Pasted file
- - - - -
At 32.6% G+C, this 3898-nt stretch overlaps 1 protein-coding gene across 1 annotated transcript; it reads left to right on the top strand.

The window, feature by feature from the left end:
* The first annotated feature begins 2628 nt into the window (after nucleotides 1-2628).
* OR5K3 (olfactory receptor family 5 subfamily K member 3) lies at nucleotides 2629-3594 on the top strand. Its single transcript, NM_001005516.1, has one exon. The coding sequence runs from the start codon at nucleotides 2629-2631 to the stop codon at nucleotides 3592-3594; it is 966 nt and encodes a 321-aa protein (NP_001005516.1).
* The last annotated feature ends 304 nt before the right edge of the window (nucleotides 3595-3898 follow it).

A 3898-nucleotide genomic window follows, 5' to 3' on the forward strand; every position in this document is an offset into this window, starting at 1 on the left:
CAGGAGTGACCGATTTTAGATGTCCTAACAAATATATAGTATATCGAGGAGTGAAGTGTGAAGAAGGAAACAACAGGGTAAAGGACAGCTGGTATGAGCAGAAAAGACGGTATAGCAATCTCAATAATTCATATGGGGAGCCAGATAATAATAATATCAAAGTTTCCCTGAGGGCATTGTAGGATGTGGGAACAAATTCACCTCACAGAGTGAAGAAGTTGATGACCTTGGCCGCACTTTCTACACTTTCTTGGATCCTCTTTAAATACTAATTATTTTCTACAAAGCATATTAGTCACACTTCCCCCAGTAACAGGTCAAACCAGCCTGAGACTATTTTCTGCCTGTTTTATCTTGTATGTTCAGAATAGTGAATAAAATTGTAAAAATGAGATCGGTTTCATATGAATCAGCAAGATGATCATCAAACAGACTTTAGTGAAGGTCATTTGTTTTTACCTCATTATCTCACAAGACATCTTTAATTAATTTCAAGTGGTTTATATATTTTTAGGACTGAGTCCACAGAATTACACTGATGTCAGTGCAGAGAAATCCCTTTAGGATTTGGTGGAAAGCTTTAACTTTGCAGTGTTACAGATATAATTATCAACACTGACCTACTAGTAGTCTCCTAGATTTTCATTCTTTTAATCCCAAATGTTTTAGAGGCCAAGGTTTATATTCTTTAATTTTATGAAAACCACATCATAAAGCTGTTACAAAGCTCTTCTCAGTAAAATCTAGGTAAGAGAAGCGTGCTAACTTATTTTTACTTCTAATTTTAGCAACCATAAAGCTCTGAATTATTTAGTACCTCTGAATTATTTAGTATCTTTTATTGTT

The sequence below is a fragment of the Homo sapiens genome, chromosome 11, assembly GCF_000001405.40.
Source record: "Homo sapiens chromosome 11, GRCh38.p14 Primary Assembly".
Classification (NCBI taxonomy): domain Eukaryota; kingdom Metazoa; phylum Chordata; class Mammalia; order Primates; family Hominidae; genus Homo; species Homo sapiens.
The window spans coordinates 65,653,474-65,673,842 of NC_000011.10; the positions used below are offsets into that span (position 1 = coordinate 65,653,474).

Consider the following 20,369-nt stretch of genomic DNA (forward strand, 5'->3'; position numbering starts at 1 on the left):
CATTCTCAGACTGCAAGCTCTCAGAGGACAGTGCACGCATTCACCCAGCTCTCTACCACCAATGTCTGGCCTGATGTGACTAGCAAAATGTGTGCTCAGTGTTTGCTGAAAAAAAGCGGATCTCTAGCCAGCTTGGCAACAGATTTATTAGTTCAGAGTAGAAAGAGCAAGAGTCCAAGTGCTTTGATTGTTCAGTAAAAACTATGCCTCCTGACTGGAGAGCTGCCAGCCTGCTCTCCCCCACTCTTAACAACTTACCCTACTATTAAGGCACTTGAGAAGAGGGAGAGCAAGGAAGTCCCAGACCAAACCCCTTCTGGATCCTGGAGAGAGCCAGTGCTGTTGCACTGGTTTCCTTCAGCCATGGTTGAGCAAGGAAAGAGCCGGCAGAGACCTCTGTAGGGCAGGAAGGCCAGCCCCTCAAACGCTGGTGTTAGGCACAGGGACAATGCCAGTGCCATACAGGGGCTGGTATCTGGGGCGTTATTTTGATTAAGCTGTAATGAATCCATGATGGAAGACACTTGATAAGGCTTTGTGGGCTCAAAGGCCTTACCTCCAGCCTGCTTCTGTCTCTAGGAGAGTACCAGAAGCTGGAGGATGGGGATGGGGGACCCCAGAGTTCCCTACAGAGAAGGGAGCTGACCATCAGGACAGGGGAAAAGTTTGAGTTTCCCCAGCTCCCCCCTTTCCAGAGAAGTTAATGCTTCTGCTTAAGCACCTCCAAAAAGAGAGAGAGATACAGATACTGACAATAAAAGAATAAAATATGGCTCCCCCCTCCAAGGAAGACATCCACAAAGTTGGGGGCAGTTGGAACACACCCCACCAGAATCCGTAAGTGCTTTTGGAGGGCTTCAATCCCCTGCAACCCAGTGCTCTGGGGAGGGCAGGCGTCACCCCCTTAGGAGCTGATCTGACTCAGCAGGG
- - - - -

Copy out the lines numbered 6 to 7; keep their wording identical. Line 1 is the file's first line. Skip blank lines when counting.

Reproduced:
A 3898-nucleotide genomic window follows, 5' to 3' on the forward strand; every position in this document is an offset into this window, starting at 1 on the left:
CAGGAGTGACCGATTTTAGATGTCCTAACAAATATATAGTATATCGAGGAGTGAAGTGTGAAGAAGGAAACAACAGGGTAAAGGACAGCTGGTATGAGCAGAAAAGACGGTATAGCAATCTCAATAATTCATATGGGGAGCCAGATAATAATAATATCAAAGTTTCCCTGAGGGCATTGTAGGATGTGGGAACAAATTCACCTCACAGAGTGAAGAAGTTGATGACCTTGGCCGCACTTTCTACACTTTCTTGGATCCTCTTTAAATACTAATTATTTTCTACAAAGCATATTAGTCACACTTCCCCCAGTAACAGGTCAAACCAGCCTGAGACTATTTTCTGCCTGTTTTATCTTGTATGTTCAGAATAGTGAATAAAATTGTAAAAATGAGATCGGTTTCATATGAATCAGCAAGATGATCATCAAACAGACTTTAGTGAAGGTCATTTGTTTTTACCTCATTATCTCACAAGACATCTTTAATTAATTTCAAGTGGTTTATATATTTTTAGGACTGAGTCCACAGAATTACACTGATGTCAGTGCAGAGAAATCCCTTTAGGATTTGGTGGAAAGCTTTAACTTTGCAGTGTTACAGATATAATTATCAACACTGACCTACTAGTAGTCTCCTAGATTTTCATTCTTTTAATCCCAAATGTTTTAGAGGCCAAGGTTTATATTCTTTAATTTTATGAAAACCACATCATAAAGCTGTTACAAAGCTCTTCTCAGTAAAATCTAGGTAAGAGAAGCGTGCTAACTTATTTTTACTTCTAATTTTAGCAACCATAAAGCTCTGAATTATTTAGTACCTCTGAATTATTTAGTATCTTTTATTGTT